Decorative bronze patterned memorial gates set between curved sandstone walls that surround tiered circular gardens. The gardens are positioned around a central fountain with a shallow pool with mosaic inlay.
The gates were erected as a joint memorial to King George V and King George VI after the sudden passing on King George VI in 1952 before he was due to visit with Queen Elizabeth and Princess Margaret. The associated garden was originally planned to commemorate the visit of King George VI, Queen Elizabeth and Princess Margaret, which was later cancelled.
The memorial gates, garden and fountain were a joint project of Sydney sculptor Lyndon Raymond Dadswell and architect, Henry Epstein, whom little is known about.
Dadswell was born in Stanmore, NSW in 1908 and studied at the Julian Ashton Art School (1923-1924) and at East Sydney Technical College (1926-1929) under Raynor Hoff. Later he studied at the Royal Academy School in London and travelled and studied in Munich and Florence. A highlight of his early career was the winning of a commission for a series of twelve sandstone relief panels for Melbourne’s Shrine of Remembrance.
In 1934 he was awarded the Wynne Prize which, at that time, had been given to a sculptor only on two previous occasions. After returning to Australia in 1937 to teach at the National Art School, Dadswell enlisted during the Second World War and served in the Middle East (1941-1942), before becoming Official War Artist (1942-1943). At the end of the war he returned to teaching at the National Art School.
In earlier years a band rotunda stood on the site of the King George V and VI Memorial Gates and Sandringham Garden Fountain. This was removed at an unknown date and a sunken garden was installed as a temporary development. In September 1951, with a Royal visit expected during the following year, a decision was made to redevelop the site as a memorial garden to commemorate this visit.
On the sudden death of King George VI in 1952 and the cancellation of the Royal Tour, the plans were slightly amended. The garden was renamed Sandringham Garden in remembrance of the late King and a tablet was erected summarising the King’s long association with Sandringham House, England.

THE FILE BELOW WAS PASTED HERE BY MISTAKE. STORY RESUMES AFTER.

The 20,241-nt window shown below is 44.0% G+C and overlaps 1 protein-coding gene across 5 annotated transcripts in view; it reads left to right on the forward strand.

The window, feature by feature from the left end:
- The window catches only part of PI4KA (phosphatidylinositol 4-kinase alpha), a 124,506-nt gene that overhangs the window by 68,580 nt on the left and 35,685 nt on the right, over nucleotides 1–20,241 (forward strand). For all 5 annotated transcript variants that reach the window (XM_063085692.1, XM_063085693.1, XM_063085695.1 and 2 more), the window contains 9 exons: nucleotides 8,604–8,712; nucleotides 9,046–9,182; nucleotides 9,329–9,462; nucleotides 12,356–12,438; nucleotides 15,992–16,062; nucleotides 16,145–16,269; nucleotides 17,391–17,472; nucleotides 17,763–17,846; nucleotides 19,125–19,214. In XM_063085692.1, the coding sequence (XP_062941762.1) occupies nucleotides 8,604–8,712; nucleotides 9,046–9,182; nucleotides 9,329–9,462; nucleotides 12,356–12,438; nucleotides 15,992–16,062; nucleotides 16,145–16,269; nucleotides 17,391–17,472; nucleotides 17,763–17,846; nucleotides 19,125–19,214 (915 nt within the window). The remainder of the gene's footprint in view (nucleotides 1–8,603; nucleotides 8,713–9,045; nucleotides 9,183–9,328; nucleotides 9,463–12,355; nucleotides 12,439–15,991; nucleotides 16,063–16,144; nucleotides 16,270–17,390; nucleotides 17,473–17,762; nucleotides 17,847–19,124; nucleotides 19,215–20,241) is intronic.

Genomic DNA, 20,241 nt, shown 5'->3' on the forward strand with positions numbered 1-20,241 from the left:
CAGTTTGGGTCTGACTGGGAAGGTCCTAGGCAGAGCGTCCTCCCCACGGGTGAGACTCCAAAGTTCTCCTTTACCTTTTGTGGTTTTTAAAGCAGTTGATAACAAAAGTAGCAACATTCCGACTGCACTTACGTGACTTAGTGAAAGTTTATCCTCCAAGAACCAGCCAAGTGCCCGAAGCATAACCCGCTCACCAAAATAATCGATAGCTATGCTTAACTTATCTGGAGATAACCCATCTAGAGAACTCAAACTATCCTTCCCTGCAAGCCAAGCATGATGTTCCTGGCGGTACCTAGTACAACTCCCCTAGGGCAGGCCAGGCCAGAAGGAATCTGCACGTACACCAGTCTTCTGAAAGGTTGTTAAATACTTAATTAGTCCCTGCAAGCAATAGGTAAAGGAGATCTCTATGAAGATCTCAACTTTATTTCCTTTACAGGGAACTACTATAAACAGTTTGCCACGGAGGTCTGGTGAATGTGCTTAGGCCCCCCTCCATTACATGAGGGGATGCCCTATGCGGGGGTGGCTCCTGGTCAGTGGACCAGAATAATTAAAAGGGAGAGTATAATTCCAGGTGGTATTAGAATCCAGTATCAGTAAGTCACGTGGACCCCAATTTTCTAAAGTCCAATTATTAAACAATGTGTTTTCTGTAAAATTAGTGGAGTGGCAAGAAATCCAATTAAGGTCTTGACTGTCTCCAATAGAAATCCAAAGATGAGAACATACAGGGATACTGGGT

At the end of 1952, the New South Wales Cabinet decided to erect a joint memorial to King George V and King George VI with Sandringham Garden suggested as an appropriate site. A King George VI Memorial Fund, open to public subscription, was launched for the purpose. Lyndon Dadswell, sculptor, and Dr. H. Epstein, architect, were asked to design and construct the combined memorial. The Sydney City Council subsequently endorsed this proposal.
Plans for the new memorial were announced in April 1953. They included metal memorial gates incorporating the crests and heraldic motifs of each king; a memorial tablet with inscription and dedication, featuring ornamental heraldic motifs of flora and fauna of New South Wales; and a memorial fountain with mosaic inlay.
The incorporation of these features into the existing garden involved considerable reconstruction work. Part of an existing pergola was removed to accommodate the memorial gates and the reflection pool was transformed into the mosaic fountain. The Sandringham Memorial Gates were unlocked by Queen Elizabeth II on 5 February 1954.
The sandstone wall on the north side reads: “King George VI / 1936- 1952”
On the south side, it reads: “King George V / 1910 -1936”
Two inscribed bronze tablets are fixed into the walls on either side of the bronze memorial gates. On the north side, the plaque reads: “Erected as a tribute from The people of New South Wales / to the memory of / His Majesty King George V / and His Majesty King George VI / 1954”
On the south side, it reads: “This memorial was opened on the 5th February, 1954, / by her Majesty / Queen Elizabeth the Second / During the visit to N.S.W. / of her Majesty and / His Royal Highness / The Duke of Edinburgh”.